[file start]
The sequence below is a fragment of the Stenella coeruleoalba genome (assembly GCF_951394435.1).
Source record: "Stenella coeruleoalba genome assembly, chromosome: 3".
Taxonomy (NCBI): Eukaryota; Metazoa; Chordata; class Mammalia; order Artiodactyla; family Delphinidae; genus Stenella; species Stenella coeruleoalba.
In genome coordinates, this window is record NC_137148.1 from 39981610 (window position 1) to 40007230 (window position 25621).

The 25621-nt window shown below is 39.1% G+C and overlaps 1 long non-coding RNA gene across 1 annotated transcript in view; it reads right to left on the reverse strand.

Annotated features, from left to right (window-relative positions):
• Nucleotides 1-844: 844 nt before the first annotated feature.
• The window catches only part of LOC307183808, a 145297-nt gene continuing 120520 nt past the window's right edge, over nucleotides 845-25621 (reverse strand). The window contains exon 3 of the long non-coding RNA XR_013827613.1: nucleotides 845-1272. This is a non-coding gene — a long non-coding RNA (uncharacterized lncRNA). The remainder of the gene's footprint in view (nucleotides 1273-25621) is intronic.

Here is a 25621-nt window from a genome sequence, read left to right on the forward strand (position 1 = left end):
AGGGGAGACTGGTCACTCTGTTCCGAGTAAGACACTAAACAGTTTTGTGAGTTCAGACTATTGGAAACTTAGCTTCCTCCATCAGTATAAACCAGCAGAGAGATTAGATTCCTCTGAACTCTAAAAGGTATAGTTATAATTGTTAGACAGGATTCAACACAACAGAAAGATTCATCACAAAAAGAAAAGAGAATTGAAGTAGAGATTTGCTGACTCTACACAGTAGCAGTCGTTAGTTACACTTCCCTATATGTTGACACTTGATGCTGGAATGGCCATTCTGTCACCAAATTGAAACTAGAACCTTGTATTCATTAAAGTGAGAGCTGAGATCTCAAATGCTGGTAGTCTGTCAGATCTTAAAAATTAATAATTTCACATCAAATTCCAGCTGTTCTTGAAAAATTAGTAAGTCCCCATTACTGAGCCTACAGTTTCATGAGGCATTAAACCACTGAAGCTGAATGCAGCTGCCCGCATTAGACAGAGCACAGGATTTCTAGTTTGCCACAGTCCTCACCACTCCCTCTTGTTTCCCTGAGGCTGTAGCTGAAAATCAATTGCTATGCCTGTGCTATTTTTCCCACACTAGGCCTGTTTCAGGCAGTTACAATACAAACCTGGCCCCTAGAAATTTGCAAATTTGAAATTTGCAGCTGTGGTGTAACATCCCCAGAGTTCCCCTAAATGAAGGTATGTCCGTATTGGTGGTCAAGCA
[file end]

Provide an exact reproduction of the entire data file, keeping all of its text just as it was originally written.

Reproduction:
The sequence below is a fragment of the Stenella coeruleoalba genome (assembly GCF_951394435.1).
Source record: "Stenella coeruleoalba genome assembly, chromosome: 3".
Taxonomy (NCBI): Eukaryota; Metazoa; Chordata; class Mammalia; order Artiodactyla; family Delphinidae; genus Stenella; species Stenella coeruleoalba.
In genome coordinates, this window is record NC_137148.1 from 39981610 (window position 1) to 40007230 (window position 25621).

The 25621-nt window shown below is 39.1% G+C and overlaps 1 long non-coding RNA gene across 1 annotated transcript in view; it reads right to left on the reverse strand.

Annotated features, from left to right (window-relative positions):
• Nucleotides 1-844: 844 nt before the first annotated feature.
• The window catches only part of LOC307183808, a 145297-nt gene continuing 120520 nt past the window's right edge, over nucleotides 845-25621 (reverse strand). The window contains exon 3 of the long non-coding RNA XR_013827613.1: nucleotides 845-1272. This is a non-coding gene — a long non-coding RNA (uncharacterized lncRNA). The remainder of the gene's footprint in view (nucleotides 1273-25621) is intronic.

Here is a 25621-nt window from a genome sequence, read left to right on the forward strand (position 1 = left end):
AGGGGAGACTGGTCACTCTGTTCCGAGTAAGACACTAAACAGTTTTGTGAGTTCAGACTATTGGAAACTTAGCTTCCTCCATCAGTATAAACCAGCAGAGAGATTAGATTCCTCTGAACTCTAAAAGGTATAGTTATAATTGTTAGACAGGATTCAACACAACAGAAAGATTCATCACAAAAAGAAAAGAGAATTGAAGTAGAGATTTGCTGACTCTACACAGTAGCAGTCGTTAGTTACACTTCCCTATATGTTGACACTTGATGCTGGAATGGCCATTCTGTCACCAAATTGAAACTAGAACCTTGTATTCATTAAAGTGAGAGCTGAGATCTCAAATGCTGGTAGTCTGTCAGATCTTAAAAATTAATAATTTCACATCAAATTCCAGCTGTTCTTGAAAAATTAGTAAGTCCCCATTACTGAGCCTACAGTTTCATGAGGCATTAAACCACTGAAGCTGAATGCAGCTGCCCGCATTAGACAGAGCACAGGATTTCTAGTTTGCCACAGTCCTCACCACTCCCTCTTGTTTCCCTGAGGCTGTAGCTGAAAATCAATTGCTATGCCTGTGCTATTTTTCCCACACTAGGCCTGTTTCAGGCAGTTACAATACAAACCTGGCCCCTAGAAATTTGCAAATTTGAAATTTGCAGCTGTGGTGTAACATCCCCAGAGTTCCCCTAAATGAAGGTATGTCCGTATTGGTGGTCAAGCA